The offset setting element 26 and the gain setting element 24 are connected to the phase reversal stage 22. This permits matching with the aid of the setting elements 24 and 26 for the purpose of forming optimum equivalent values during interpolation.
This is done as follows:
A strongly disturbed PCM signal, i.e. containing artificial interference, is initially employed to take care that all three switches 16, 17 and 18 are continuously actuated, i.e. continuously switched from one to the other position. Then, at a 0 audio level, the offset voltage of the phase reversal stage 22 is set with the aid of the setting regulator 26 in such a way that upon switching the artificial interference in or out the noticeable difference in the noise at the output is as small as possible.
The regulator 24 is set according to the same method, only this time a sine signal of, e.g., 800 Hz and medium level is used. With the aid of the adjuster 24, the gain of the phase reversal stage 22 is then set in such a manner that switching of the artificial interference there in and out gives rise to no noticeable change, or the smallest achievable change, in the output signal. With these two simple matching processes, which can be effected auditorily or with the aid of instruments, optimum error coverage is assured.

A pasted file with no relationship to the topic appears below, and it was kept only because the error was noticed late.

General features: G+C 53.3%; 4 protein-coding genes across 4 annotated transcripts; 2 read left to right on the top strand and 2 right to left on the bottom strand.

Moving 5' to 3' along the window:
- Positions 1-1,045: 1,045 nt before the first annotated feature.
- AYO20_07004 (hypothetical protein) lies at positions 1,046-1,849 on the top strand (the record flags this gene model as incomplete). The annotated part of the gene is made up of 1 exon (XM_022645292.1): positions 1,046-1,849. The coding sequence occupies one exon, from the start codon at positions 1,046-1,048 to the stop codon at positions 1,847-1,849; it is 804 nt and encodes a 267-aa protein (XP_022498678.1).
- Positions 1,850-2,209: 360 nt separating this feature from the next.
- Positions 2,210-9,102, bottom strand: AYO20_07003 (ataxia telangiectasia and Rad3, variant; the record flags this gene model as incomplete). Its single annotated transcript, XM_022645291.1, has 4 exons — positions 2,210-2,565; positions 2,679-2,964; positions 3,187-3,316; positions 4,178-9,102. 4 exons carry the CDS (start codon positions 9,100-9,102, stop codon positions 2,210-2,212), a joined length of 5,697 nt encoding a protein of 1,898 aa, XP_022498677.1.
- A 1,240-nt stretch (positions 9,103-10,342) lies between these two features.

The successive individual data words arrive in parallel at the memory 1 of FIG. 1 which is here shown as a parallel memory, and are initially stored in the memory. X bits of a data word or sample word, respectively, with an additional bit for the error marking F can be received from x+1 parallel lines and can be forwarded to x+1 parallel lines. The data can either be fed into the memory 1 in an interlaced sequence, the de-interlacing then taking place in the memory, or can be written into the memory already in their de-interlaced arrangement, i.e. in their original order.
Input counter 6 and readout counter 7 are matched to one another in such a way that the readout takes place in de-interlaced form, i.e. in the original sequence of the sample values. The input clock pulse T1 which controls the input counter 6 is coupled to the incoming signal. It thus also contains any time error of the incoming signal. Readout takes place under control of a readout clock pulse T2 having a constant repetition rate so that such time errors are removed. The average frequency of T1 must of course coincide with that of T2 and the memory must have a large enough capacity that it not only permits correction of the time fluctuations of T1 but also always has sufficient sample words available for interpolation.